Expansion Compliments City’s Efforts to Increase Public Access to the Internet and Provide Youth With Critical Technology Skills
CHICAGO–(ENEWSPF)–February 20, 2014. Mayor Emanuel today joined Library Commissioner Brian Bannon at the Humboldt Park Library to announce over a two million dollar expansion of the Chicago Public Library’s (CPL) nationally-recognized YOUMedia program, which provides teens across the City with digital learning experiences. Thanks to $500,000 in additional funding in the Mayor’s 2014 Budget and a $2 million grant from the John D. and Catherine T. MacArthur Foundation to the Chicago Public Library Foundation, CPL will open new YOUMedia spaces at six libraries and launch a ‘pop-up’ program that will bring YOUMedia programs to twelve neighborhoods. This expansion to support digital teen services will make this program the largest of its kind in any U.S. public library.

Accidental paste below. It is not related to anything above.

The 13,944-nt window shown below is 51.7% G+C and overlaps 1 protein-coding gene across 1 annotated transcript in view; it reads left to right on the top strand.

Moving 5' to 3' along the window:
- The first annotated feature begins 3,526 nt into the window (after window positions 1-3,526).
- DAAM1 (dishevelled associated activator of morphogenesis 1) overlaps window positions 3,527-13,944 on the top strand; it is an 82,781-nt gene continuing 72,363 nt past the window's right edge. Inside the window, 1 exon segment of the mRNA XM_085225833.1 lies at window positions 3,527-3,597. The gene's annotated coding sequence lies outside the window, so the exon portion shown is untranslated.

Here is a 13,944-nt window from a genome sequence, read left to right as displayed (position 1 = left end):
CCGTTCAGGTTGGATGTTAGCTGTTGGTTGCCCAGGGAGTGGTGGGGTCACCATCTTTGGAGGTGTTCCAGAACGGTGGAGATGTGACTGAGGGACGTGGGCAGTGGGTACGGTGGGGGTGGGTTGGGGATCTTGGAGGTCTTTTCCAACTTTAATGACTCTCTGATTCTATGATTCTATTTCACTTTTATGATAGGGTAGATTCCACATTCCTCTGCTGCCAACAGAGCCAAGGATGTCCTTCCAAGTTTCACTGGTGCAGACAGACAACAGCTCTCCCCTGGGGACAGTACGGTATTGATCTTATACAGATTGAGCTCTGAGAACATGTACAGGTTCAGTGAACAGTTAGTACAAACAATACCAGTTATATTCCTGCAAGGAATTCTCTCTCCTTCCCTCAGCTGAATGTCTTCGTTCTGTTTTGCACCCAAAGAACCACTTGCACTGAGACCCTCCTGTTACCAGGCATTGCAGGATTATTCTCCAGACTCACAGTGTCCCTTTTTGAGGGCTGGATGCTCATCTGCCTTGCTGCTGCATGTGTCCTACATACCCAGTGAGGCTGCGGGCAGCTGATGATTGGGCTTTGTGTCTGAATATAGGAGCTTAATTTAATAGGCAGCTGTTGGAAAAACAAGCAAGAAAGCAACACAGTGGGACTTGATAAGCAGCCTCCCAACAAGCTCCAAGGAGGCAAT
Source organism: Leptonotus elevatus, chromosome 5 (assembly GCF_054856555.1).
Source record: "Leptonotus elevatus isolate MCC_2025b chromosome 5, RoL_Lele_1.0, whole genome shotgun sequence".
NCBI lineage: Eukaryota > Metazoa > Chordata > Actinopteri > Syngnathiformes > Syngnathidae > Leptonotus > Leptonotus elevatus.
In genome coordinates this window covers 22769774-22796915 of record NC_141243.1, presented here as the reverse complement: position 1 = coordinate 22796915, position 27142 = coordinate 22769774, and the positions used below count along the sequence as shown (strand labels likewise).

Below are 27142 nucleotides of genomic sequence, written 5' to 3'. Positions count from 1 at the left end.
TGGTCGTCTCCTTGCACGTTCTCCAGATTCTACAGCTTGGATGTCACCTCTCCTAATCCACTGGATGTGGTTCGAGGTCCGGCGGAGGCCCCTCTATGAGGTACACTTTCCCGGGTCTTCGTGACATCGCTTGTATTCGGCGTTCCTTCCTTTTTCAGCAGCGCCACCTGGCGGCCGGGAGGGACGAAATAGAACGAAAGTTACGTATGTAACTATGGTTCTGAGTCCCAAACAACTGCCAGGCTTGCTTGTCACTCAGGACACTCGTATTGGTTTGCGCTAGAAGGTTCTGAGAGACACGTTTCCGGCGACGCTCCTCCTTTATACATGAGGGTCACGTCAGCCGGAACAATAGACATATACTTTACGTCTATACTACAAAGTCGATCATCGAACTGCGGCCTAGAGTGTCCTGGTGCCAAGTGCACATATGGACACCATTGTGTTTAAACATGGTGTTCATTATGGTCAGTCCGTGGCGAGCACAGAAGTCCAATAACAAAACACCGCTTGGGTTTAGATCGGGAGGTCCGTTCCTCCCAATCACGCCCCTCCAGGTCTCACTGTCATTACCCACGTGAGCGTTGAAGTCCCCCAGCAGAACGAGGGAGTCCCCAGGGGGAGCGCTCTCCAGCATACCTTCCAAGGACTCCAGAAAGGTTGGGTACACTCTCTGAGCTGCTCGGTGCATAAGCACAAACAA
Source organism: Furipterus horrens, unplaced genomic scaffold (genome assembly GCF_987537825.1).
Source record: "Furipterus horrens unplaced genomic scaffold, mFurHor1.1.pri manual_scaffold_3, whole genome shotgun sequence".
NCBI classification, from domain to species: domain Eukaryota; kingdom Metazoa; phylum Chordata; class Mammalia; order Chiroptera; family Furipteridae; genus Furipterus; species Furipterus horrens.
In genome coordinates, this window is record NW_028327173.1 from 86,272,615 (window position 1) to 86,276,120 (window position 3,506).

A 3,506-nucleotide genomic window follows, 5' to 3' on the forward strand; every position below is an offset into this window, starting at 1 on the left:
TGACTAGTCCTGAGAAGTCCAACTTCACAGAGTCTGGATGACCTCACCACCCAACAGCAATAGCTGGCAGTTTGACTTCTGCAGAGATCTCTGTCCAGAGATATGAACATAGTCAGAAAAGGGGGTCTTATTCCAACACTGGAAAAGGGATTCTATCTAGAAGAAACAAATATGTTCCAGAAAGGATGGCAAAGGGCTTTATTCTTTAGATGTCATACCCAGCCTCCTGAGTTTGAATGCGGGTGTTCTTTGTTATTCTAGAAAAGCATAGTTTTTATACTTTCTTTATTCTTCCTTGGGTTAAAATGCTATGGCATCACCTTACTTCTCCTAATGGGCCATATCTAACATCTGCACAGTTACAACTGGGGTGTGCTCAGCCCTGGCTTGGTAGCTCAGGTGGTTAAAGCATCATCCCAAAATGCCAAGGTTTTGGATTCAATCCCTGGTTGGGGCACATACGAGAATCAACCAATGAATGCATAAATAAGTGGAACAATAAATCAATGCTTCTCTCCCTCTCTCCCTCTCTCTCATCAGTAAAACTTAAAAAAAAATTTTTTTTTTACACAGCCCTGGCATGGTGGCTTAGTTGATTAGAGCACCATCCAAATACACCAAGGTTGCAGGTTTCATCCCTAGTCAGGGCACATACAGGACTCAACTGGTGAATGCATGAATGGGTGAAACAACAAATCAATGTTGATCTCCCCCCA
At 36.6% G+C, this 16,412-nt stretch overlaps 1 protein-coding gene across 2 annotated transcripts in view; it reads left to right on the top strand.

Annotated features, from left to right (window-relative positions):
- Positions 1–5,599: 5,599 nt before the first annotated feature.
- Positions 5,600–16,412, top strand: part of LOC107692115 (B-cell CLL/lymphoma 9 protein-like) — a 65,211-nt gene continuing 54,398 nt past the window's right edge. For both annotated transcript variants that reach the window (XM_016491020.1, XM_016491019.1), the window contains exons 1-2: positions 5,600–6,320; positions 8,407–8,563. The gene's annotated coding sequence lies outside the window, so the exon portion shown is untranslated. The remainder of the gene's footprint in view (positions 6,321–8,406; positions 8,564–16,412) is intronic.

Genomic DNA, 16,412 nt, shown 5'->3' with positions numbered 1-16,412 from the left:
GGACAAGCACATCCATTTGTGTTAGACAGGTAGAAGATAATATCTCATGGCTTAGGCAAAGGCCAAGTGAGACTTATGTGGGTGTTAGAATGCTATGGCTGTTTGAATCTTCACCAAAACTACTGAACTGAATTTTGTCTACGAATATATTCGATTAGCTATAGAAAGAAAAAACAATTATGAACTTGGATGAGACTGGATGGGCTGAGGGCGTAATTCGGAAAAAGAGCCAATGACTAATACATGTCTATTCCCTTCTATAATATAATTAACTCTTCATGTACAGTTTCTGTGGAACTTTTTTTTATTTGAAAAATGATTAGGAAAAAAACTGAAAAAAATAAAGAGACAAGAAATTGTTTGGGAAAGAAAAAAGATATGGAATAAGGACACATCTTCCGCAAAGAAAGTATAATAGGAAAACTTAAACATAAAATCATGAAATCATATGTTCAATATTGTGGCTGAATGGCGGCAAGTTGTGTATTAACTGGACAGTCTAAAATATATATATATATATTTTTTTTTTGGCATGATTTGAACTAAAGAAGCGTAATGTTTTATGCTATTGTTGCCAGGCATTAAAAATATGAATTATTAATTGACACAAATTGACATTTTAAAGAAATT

“YOUmedia builds on teens’ interest in technology and motivates them to create, innovate and become active learners. By increasing access to digital media and safe, inviting spaces, we are empowering teens to engage technology in new ways and providing Chicago’s teens hands on experience and training for the jobs of tomorrow,” said Mayor Rahm Emanuel.
This focus on digital learning is part of the Library’s overall goal to increase access to technology for Chicagoans of all ages. Recently named by a German university as the best library system in the U.S. and third best in the world, Chicago Public Library is the largest provider of free Internet access in Chicago.